20 September 2021 | Story Leonie Bolleurs | Photo Supplied
Prince Matova, a PhD student in the Department of Plant Sciences, has been working on breeding a maize that can resist the fall armyworm (FAW) – a maize-eating pest. Later in September, he will receive the Young Scientist Award from the Plant Mutation Breeding Division of the International Atomic Energy Agency (IAEA) and the Food and Agriculture Organisation of the United Nations (FAO).

Prince Matova, a PhD student in Plant Breeding at the University of the Free State (UFS), received the Young Scientist Award from the Joint Food and Agriculture Organisation of the United Nations (FAO)/International Atomic Energy Agency (IAEA) Division of Nuclear Techniques in Food and Agriculture for excellence in plant mutation breeding.

The IAEA Director-General, Mr Rafael Mariano Grossi, will officially announce the award at the 65th regular session of the IAEA General Conference that will take place later in September this year.

The award is given to scientists younger than 40, who have made a significant contribution and impact in the field of mutation breeding.

Matova, a researcher, research and agronomy manager, and maize and legumes breeder at Mukushi Seeds (Pvt) Ltd in Harare, Zimbabwe, says: “People have seen the little work that I have done, and they were happy with it. That makes me happy too.”

Other contributions

In the ten years collaborating with the IAEA, practising mutation breeding, Matova – who believes innovative thinking and self-motivation to be contributing factors to a successful scientist – has also been recognised for other outstanding contributions. These include the release of a cowpea mutant variety in 2017 and its wide dissemination across Zimbabwe, as well as the modernisation of the maize and cowpea national breeding programmes. He has also contributed two publications and appeared twice at IAEA Plant Mutation Breeding symposia. Furthermore, Matova has trained other scientists and fellows across Africa and collaborated with centres of excellence in plant breeding, research, and development.

Growing up, he never guessed that he would one day become an agricultural scientist. Matova was, however, very good at biology and believes that this is one of the reasons why he ended up in crop science. “I am enjoying every moment of it. I love innovativeness and inventions and I view hybrid maize variety development as the greatest innovation in plant breeding. Working for Mukushi Seeds is inspiring; I have a young and dedicated team and the environment allows me to explore my full potential.”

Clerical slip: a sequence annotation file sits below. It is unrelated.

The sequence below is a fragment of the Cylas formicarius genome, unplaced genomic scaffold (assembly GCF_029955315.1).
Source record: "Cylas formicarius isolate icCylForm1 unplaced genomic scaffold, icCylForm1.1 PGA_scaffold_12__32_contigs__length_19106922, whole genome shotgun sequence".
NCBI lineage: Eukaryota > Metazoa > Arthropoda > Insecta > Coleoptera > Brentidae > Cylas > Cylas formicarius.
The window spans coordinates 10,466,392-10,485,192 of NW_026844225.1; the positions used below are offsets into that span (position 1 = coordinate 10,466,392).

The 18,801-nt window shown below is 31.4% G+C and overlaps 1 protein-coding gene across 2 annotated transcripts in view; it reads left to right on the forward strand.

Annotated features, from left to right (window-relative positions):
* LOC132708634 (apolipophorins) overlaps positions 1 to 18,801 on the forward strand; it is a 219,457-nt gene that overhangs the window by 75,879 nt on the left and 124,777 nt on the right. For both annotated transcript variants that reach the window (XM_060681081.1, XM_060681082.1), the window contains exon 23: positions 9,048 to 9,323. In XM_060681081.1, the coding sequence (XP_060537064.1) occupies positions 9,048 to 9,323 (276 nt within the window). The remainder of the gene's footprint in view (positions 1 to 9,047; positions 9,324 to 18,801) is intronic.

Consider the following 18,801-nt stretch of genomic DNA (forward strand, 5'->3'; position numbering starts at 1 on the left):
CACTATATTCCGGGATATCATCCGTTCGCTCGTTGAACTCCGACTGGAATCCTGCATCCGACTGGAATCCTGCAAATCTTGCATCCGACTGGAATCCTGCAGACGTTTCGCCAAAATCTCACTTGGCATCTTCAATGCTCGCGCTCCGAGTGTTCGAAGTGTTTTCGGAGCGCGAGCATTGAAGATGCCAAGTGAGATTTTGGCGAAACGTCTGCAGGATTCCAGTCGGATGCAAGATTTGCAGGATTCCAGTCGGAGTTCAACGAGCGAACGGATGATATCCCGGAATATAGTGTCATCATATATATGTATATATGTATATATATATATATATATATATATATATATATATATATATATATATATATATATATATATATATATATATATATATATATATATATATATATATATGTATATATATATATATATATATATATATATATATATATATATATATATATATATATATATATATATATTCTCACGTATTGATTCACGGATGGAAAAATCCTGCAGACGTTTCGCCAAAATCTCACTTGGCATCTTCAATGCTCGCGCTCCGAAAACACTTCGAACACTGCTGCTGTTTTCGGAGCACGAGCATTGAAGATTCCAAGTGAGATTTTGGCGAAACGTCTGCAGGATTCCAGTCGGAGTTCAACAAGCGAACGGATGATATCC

“I feel science solves problems and every day as I do my breeding work, I have this desire to achieve greatness by developing a super maize hybrid,” he says.

Displaying excellence

For the past three to four years, Matova has been working to breed maize varieties that can resist fall armyworm (FAW) – a maize-eating pest. He says the pest has caused significant maize crop yield and economic losses across Africa.

More than 300 million smallholder farmers across sub-Saharan Africa rely on maize for food and livelihoods. “These farmers have limited capacities to control the pest. They are using insecticides, which we have seen to effectively provide immediate control of the pest.” However, these pesticides have environmental and health issues. “It is against this background that we, as plant breeders, felt it was important to develop varieties that are resistant to the pest. It is a more environmentally friendly, less expensive, and more sustainable solution,” explains Matova.
In his research, he evaluated the breeding potential of exotic FAW-resistant donor lines with local lines. He also investigated the resistance response and stability of local cultivars and inbred lines against FAW. 

While working at the Zimbabwean Department of Research and Specialist Services (DR&SS), Matova collaborated with the International Maize and Wheat Improvement Center (CIMMYT), the University of Zimbabwe, the UFS, and the IAEA to look into the possibility of using mutation breeding in maize crop improvement, with the intention to enhance FAW-resistance in maize genotypes.

He introgressed FAW resistance into the elite breeding materials at both DR&SS and Mukushi Seeds, where he is currently working. Matova believes that although FAW resistance is currently a nice-to-have trait, going forward, all maize varieties released should have a baseline resistance to FAW.

Ultimately, his work generated important information that can guide research and maize breeding for FAW resistance in Southern Africa. All this information is free for researchers to use for the betterment of Africa and the world.

Inspired by greatness

There are a number of people in the industry and academia who have inspired Matova. The list includes Dr Cosmos Magorokosho (CIMMYT), Prof Hussein Shimelis (University of KwaZulu-Natal), Dr Fatma Sarsu (IAEA), Dr Marilyn Warburton (Agricultural Research Service in the United States Department of Agriculture), Dr Amsal Terekegne (ZAMSEED), and Dr John MacRobert (Mukushi Seeds). They all contributed in one way or another to influence Matova in a positive way towards becoming the passionate scientist he is today.

Besides this list of prominent names, Matova says that he was more recently also motivated and encouraged by his PhD supervisor and mentor, Prof Maryke Labuschagne, Professor in Plant Sciences at the UFS. “She is a very special person doing a wonderful job. Prof Labuschagne is kind, thorough, hardworking, and a good mentor,” he states.

Prof Labuschagne is very proud of Matova for receiving this award. “He has been working really hard, and this is a wonderful recognition of the time and effort that he has invested in his research,” she says.

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